As coaches, our priority should be to engage every player and facilitate enjoyable sporting experiences for all. But this can be challenging in mixed-ability settings, where the needs of different individuals within our group are often more wide-ranging. Below, we discuss how coaches can manage the difference within teams, in order to give all players an appropriate challenge, and keep them involved, enthusiastic, and motivated.

In This Article

Connecting with Players

To engage players, we must first appreciate that every child we coach is different, build connections with each of them, and learn what motivates them to play football.

“I try to discover as much about each individual as possible,” says Lee Hodge, Head of Academy Coaching at Plymouth Argyle FC. “After sessions, I might ask them questions regarding what they liked, what their key takeaways were, and what they love about football.

“It’s also important to ask what they didn’t enjoy. For instance, maybe they loved working on a specific skill, but then lacked confidence when they were placed in a competitive game. It’s common for individuals who are low on confidence to struggle when playing the competitive part, and then not enjoy the experience.”

“It’s vital that coaches learn about how their players are feeling and identify the right kind of support for them,” Hodge continues. “During 1v1s, do they play against the same individual every time? Is it too tough? Do they need more shadow defenders and a bit more safety? And which children are ready for that competitive 1v1?

“Working this out can be difficult, but also really beneficial. Start by getting your players to express what they like, what they don’t like, and what they’re enjoying at that moment in time.”

Helping Individuals to Build Confidence

Helping players to feel confident is often the key to facilitating enjoyable sporting experiences. It’s likely that all groups of players will contain some individuals who strive to be the best, and others who are nearer the bottom of the group, and it’s important that we don’t neglect children who might be falling behind.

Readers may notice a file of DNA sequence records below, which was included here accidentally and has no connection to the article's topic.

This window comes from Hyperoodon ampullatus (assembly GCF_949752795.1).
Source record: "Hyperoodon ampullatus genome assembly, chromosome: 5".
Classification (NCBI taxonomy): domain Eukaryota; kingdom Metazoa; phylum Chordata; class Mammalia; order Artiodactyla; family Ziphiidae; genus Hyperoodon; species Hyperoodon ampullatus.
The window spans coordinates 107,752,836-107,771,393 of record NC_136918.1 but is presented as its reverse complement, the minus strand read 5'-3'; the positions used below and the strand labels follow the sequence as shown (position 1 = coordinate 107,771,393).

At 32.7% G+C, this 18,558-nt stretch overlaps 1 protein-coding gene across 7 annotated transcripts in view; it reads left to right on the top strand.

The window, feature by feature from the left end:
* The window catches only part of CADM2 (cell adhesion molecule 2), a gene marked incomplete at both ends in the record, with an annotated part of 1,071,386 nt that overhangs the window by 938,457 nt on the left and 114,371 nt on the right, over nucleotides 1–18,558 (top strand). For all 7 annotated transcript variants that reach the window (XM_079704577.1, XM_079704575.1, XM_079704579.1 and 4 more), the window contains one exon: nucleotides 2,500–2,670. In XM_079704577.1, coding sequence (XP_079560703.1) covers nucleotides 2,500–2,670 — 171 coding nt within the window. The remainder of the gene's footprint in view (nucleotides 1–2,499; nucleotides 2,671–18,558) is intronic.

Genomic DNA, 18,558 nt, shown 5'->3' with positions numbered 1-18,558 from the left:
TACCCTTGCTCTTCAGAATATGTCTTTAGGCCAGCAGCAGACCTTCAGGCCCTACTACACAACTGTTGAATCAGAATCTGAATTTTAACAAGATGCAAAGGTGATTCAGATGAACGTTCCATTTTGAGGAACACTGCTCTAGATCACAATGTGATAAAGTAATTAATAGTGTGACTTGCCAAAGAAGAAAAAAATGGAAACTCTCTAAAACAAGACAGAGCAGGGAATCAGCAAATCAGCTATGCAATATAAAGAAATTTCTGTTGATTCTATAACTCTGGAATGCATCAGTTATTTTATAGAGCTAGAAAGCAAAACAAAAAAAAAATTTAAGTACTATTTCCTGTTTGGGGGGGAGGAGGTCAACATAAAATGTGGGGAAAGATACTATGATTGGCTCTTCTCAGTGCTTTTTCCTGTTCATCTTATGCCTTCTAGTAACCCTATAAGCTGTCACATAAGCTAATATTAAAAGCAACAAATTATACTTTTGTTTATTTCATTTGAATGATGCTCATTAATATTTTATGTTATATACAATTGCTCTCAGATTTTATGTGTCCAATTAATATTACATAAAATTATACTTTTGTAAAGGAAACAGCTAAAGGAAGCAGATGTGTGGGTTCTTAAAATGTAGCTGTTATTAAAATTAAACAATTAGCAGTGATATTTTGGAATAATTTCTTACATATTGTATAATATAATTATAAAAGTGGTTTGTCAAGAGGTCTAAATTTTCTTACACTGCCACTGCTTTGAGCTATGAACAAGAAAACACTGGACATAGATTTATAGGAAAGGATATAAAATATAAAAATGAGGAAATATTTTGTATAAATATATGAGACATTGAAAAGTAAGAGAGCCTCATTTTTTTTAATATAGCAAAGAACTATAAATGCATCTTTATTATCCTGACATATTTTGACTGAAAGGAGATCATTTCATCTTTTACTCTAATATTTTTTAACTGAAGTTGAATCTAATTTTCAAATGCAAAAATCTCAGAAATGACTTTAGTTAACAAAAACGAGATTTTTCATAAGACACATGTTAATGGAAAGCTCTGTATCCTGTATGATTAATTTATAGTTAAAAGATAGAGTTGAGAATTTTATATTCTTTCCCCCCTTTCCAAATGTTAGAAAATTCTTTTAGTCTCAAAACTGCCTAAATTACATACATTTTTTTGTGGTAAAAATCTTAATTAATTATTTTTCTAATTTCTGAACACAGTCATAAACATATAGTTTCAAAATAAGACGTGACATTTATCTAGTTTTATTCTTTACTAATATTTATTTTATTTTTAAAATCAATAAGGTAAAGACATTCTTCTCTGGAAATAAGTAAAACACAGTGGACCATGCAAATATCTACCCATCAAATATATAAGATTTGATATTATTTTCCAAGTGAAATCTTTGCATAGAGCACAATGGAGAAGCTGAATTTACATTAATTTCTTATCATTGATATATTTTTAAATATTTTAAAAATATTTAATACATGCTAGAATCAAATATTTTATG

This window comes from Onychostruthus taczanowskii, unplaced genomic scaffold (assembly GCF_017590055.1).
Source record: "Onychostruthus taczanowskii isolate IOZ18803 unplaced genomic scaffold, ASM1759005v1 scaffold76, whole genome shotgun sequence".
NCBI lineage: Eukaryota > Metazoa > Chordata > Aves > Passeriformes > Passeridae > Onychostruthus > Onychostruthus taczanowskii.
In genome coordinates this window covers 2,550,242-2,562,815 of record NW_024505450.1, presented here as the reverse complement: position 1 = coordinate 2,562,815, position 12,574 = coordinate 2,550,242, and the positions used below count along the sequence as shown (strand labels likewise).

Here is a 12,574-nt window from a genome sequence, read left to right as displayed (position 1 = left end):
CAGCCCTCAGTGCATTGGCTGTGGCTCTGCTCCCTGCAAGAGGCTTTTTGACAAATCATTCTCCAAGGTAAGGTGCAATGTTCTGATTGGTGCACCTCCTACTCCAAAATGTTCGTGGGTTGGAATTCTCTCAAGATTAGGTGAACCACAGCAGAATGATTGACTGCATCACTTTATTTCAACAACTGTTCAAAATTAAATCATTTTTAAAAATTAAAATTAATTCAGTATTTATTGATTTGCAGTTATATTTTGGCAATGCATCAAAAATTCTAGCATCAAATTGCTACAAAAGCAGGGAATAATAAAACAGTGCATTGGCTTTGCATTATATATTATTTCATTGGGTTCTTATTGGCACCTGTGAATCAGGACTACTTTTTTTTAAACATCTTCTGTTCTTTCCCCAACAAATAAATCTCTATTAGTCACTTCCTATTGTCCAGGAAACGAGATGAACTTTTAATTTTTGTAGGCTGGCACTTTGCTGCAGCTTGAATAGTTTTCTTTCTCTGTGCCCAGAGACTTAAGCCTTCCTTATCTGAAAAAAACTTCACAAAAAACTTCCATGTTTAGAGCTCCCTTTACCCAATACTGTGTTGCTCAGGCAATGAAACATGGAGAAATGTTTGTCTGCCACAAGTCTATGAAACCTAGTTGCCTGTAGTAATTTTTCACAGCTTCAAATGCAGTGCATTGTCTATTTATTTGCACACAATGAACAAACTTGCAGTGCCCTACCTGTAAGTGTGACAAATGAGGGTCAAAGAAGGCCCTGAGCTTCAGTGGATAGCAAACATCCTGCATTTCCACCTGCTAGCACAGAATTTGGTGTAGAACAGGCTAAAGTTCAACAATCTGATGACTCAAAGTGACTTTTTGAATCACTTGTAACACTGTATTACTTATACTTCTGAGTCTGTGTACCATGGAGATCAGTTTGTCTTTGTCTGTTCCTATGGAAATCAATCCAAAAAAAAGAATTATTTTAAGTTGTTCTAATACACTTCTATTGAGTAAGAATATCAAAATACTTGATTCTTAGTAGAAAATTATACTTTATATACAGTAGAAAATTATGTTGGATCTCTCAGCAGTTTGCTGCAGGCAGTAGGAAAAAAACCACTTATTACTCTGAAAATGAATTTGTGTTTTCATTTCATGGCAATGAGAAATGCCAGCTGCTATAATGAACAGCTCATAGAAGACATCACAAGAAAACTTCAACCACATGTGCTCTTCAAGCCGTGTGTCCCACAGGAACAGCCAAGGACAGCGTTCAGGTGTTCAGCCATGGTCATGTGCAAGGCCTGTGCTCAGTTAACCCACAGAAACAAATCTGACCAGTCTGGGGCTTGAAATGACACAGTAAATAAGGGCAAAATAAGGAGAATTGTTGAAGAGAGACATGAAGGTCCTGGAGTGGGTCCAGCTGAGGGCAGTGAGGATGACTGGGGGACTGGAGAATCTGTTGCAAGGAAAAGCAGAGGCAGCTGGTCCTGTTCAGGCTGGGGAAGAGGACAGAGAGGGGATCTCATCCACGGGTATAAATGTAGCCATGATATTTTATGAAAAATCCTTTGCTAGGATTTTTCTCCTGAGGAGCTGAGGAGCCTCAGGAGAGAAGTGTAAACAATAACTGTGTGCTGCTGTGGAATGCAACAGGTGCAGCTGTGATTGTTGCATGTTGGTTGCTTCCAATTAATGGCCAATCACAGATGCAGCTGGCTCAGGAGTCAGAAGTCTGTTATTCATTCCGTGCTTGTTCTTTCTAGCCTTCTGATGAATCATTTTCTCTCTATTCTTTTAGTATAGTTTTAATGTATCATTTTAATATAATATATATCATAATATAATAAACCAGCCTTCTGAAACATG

“Find out what they perceive their strengths to be,” advises Hodge. “And then pick moments within the session to make those players feel ten-feet tall. For example, I was recently coaching a child who was low on confidence, but who had been working on his turns over the summer. So I included that in the first part of our practice, and ensured that I praised him and got that smile on his face.”

“This touches on the human aspect of motivation nicely,” adds Player Development Project Co-Founder Dave Wright. “It’s great advice. We should always endeavour to understand what our players are working on, how they’re doing, and what they need.”

Giving Players Opportunities to Succeed

Crucially, we can also influence the confidence and motivation levels of our players through our session design.

“If you have a player who is low on confidence, I’d suggest putting them in positions to gain it,” says Wright. “For example, in a positional game, a target player will often have more success than a pivot player — as the middle of the positional game is the hardest place to play. Or if a kid is struggling technically, put them in a situation where they’re under limited pressure.

“Likewise, place the individuals who want greater challenges in difficult scenarios. Potentially, our feedback can be more demanding too; if they want to be pushed, we can also have those harder conversations.

“It’s all about managing the difference and ensuring that everybody, across the group, receives an appropriate challenge.”

Harnessing Joy

Finally, we should design our practices with enjoyment at their heart. One of the best ways to achieve this is simply to learn which activities our players like the most, and find creative ways to include them in our session plans.

“Can we let joy guide our first activity?” asks Wright. “Whether it’s small-sided games, rondos, or something else, can we do something that our players love? We want to find an activity where all of our players can be involved and feel connected before getting into the work.

“Starting with joy is so important. Ultimately, joy underpins the motivational climate.”

The Key Points

  • We must manage the difference within our teams, and accommodate players of all abilities and motivations.
  • By connecting with our players, we can identify why they participate, and which aspects of our sessions they enjoy.
  • While some players require more confidence and encouragement, others need more demanding challenges and feedback.
  • By tailoring our practice activities, we can give individuals increased opportunities to succeed and build confidence.
  • We should harness the joy in our sessions, creating practices that engage players and motivate them to come back.

Image Source: Photo by Emilio Garcia on Unsplash

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